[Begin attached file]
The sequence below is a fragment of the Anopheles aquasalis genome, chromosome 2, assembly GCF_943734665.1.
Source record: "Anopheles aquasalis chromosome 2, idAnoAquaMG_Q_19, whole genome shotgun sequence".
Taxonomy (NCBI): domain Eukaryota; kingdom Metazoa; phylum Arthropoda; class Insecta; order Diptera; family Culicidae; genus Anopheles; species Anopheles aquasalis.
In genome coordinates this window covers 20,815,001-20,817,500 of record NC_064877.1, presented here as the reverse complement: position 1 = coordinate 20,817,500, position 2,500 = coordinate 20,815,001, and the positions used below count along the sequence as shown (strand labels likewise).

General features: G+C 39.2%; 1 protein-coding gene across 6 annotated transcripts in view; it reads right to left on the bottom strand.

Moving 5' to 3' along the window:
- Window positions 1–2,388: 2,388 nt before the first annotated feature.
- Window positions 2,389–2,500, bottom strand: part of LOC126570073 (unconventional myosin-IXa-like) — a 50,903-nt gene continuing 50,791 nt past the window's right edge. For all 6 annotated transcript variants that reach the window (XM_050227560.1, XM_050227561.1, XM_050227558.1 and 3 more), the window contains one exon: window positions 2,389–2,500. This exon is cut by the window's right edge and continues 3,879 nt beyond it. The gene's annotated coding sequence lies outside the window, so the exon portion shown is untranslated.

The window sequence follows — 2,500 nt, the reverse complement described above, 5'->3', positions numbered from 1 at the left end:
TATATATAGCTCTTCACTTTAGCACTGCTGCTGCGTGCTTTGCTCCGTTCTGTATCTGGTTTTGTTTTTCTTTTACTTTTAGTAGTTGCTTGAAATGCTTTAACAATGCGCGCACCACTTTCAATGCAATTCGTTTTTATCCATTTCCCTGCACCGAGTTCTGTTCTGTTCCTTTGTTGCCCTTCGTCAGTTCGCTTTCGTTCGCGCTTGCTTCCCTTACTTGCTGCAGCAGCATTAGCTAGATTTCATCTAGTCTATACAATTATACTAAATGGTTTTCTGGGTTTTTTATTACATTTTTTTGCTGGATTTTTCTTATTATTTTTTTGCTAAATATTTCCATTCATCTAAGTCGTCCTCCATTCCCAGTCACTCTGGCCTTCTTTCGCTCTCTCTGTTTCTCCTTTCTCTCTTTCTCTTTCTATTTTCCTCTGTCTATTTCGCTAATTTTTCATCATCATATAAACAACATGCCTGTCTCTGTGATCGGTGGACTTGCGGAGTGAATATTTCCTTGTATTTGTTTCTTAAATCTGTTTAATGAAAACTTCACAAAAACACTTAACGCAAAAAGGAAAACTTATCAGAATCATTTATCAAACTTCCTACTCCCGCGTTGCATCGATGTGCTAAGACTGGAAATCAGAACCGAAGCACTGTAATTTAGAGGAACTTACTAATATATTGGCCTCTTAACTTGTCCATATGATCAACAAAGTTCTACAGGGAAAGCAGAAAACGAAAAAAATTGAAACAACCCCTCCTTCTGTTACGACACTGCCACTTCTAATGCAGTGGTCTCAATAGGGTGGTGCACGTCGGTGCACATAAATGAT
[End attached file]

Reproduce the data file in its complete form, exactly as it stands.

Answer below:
The sequence below is a fragment of the Anopheles aquasalis genome, chromosome 2, assembly GCF_943734665.1.
Source record: "Anopheles aquasalis chromosome 2, idAnoAquaMG_Q_19, whole genome shotgun sequence".
Taxonomy (NCBI): domain Eukaryota; kingdom Metazoa; phylum Arthropoda; class Insecta; order Diptera; family Culicidae; genus Anopheles; species Anopheles aquasalis.
In genome coordinates this window covers 20,815,001-20,817,500 of record NC_064877.1, presented here as the reverse complement: position 1 = coordinate 20,817,500, position 2,500 = coordinate 20,815,001, and the positions used below count along the sequence as shown (strand labels likewise).

General features: G+C 39.2%; 1 protein-coding gene across 6 annotated transcripts in view; it reads right to left on the bottom strand.

Moving 5' to 3' along the window:
- Window positions 1–2,388: 2,388 nt before the first annotated feature.
- Window positions 2,389–2,500, bottom strand: part of LOC126570073 (unconventional myosin-IXa-like) — a 50,903-nt gene continuing 50,791 nt past the window's right edge. For all 6 annotated transcript variants that reach the window (XM_050227560.1, XM_050227561.1, XM_050227558.1 and 3 more), the window contains one exon: window positions 2,389–2,500. This exon is cut by the window's right edge and continues 3,879 nt beyond it. The gene's annotated coding sequence lies outside the window, so the exon portion shown is untranslated.

The window sequence follows — 2,500 nt, the reverse complement described above, 5'->3', positions numbered from 1 at the left end:
TATATATAGCTCTTCACTTTAGCACTGCTGCTGCGTGCTTTGCTCCGTTCTGTATCTGGTTTTGTTTTTCTTTTACTTTTAGTAGTTGCTTGAAATGCTTTAACAATGCGCGCACCACTTTCAATGCAATTCGTTTTTATCCATTTCCCTGCACCGAGTTCTGTTCTGTTCCTTTGTTGCCCTTCGTCAGTTCGCTTTCGTTCGCGCTTGCTTCCCTTACTTGCTGCAGCAGCATTAGCTAGATTTCATCTAGTCTATACAATTATACTAAATGGTTTTCTGGGTTTTTTATTACATTTTTTTGCTGGATTTTTCTTATTATTTTTTTGCTAAATATTTCCATTCATCTAAGTCGTCCTCCATTCCCAGTCACTCTGGCCTTCTTTCGCTCTCTCTGTTTCTCCTTTCTCTCTTTCTCTTTCTATTTTCCTCTGTCTATTTCGCTAATTTTTCATCATCATATAAACAACATGCCTGTCTCTGTGATCGGTGGACTTGCGGAGTGAATATTTCCTTGTATTTGTTTCTTAAATCTGTTTAATGAAAACTTCACAAAAACACTTAACGCAAAAAGGAAAACTTATCAGAATCATTTATCAAACTTCCTACTCCCGCGTTGCATCGATGTGCTAAGACTGGAAATCAGAACCGAAGCACTGTAATTTAGAGGAACTTACTAATATATTGGCCTCTTAACTTGTCCATATGATCAACAAAGTTCTACAGGGAAAGCAGAAAACGAAAAAAATTGAAACAACCCCTCCTTCTGTTACGACACTGCCACTTCTAATGCAGTGGTCTCAATAGGGTGGTGCACGTCGGTGCACATAAATGAT